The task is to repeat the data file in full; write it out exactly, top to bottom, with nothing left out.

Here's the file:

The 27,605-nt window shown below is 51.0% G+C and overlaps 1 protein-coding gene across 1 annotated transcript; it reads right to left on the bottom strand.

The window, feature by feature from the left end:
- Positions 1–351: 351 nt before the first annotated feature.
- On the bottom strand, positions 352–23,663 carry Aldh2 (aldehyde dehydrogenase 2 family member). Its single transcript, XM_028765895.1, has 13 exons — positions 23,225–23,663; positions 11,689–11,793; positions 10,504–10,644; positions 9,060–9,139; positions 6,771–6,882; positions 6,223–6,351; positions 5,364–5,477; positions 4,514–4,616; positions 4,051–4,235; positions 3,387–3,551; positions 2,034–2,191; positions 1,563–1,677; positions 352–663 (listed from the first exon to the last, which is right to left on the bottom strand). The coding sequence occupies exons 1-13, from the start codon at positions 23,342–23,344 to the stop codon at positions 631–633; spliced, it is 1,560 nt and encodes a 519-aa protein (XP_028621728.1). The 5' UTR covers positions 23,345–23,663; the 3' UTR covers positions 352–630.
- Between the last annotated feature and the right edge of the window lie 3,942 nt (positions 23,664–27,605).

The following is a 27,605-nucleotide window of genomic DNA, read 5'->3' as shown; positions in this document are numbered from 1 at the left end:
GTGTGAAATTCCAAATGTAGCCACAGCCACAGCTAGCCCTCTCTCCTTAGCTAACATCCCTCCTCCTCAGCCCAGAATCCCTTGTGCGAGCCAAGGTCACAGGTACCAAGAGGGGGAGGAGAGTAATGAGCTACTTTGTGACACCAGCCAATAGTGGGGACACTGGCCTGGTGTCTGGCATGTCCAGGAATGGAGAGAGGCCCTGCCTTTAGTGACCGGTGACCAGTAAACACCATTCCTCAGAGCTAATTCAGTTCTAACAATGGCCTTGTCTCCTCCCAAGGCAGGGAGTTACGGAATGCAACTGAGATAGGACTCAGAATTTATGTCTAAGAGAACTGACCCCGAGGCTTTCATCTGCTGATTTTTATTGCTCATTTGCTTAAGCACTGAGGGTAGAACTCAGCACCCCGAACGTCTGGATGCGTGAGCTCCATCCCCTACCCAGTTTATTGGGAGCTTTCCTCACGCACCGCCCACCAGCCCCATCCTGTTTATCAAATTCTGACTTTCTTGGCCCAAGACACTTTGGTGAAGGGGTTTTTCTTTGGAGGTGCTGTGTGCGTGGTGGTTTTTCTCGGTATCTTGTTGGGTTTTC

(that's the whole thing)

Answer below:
The 27,605-nt window shown below is 51.0% G+C and overlaps 1 protein-coding gene across 1 annotated transcript; it reads right to left on the bottom strand.

The window, feature by feature from the left end:
- Positions 1–351: 351 nt before the first annotated feature.
- On the bottom strand, positions 352–23,663 carry Aldh2 (aldehyde dehydrogenase 2 family member). Its single transcript, XM_028765895.1, has 13 exons — positions 23,225–23,663; positions 11,689–11,793; positions 10,504–10,644; positions 9,060–9,139; positions 6,771–6,882; positions 6,223–6,351; positions 5,364–5,477; positions 4,514–4,616; positions 4,051–4,235; positions 3,387–3,551; positions 2,034–2,191; positions 1,563–1,677; positions 352–663 (listed from the first exon to the last, which is right to left on the bottom strand). The coding sequence occupies exons 1-13, from the start codon at positions 23,342–23,344 to the stop codon at positions 631–633; spliced, it is 1,560 nt and encodes a 519-aa protein (XP_028621728.1). The 5' UTR covers positions 23,345–23,663; the 3' UTR covers positions 352–630.
- Between the last annotated feature and the right edge of the window lie 3,942 nt (positions 23,664–27,605).

The following is a 27,605-nucleotide window of genomic DNA, read 5'->3' as shown; positions in this document are numbered from 1 at the left end:
GTGTGAAATTCCAAATGTAGCCACAGCCACAGCTAGCCCTCTCTCCTTAGCTAACATCCCTCCTCCTCAGCCCAGAATCCCTTGTGCGAGCCAAGGTCACAGGTACCAAGAGGGGGAGGAGAGTAATGAGCTACTTTGTGACACCAGCCAATAGTGGGGACACTGGCCTGGTGTCTGGCATGTCCAGGAATGGAGAGAGGCCCTGCCTTTAGTGACCGGTGACCAGTAAACACCATTCCTCAGAGCTAATTCAGTTCTAACAATGGCCTTGTCTCCTCCCAAGGCAGGGAGTTACGGAATGCAACTGAGATAGGACTCAGAATTTATGTCTAAGAGAACTGACCCCGAGGCTTTCATCTGCTGATTTTTATTGCTCATTTGCTTAAGCACTGAGGGTAGAACTCAGCACCCCGAACGTCTGGATGCGTGAGCTCCATCCCCTACCCAGTTTATTGGGAGCTTTCCTCACGCACCGCCCACCAGCCCCATCCTGTTTATCAAATTCTGACTTTCTTGGCCCAAGACACTTTGGTGAAGGGGTTTTTCTTTGGAGGTGCTGTGTGCGTGGTGGTTTTTCTCGGTATCTTGTTGGGTTTTC